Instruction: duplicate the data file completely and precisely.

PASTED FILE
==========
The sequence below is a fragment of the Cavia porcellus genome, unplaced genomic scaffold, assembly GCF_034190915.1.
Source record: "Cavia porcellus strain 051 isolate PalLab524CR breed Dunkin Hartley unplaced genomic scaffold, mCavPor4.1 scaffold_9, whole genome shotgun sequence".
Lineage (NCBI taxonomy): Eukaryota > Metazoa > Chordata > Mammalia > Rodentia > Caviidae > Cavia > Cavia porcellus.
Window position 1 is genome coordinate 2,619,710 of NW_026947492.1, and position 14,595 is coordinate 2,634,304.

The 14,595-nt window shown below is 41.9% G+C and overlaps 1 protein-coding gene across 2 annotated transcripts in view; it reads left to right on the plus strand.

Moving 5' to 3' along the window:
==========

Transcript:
The sequence below is a fragment of the Cavia porcellus genome, unplaced genomic scaffold, assembly GCF_034190915.1.
Source record: "Cavia porcellus strain 051 isolate PalLab524CR breed Dunkin Hartley unplaced genomic scaffold, mCavPor4.1 scaffold_9, whole genome shotgun sequence".
Lineage (NCBI taxonomy): Eukaryota > Metazoa > Chordata > Mammalia > Rodentia > Caviidae > Cavia > Cavia porcellus.
Window position 1 is genome coordinate 2,619,710 of NW_026947492.1, and position 14,595 is coordinate 2,634,304.

The 14,595-nt window shown below is 41.9% G+C and overlaps 1 protein-coding gene across 2 annotated transcripts in view; it reads left to right on the plus strand.

Moving 5' to 3' along the window: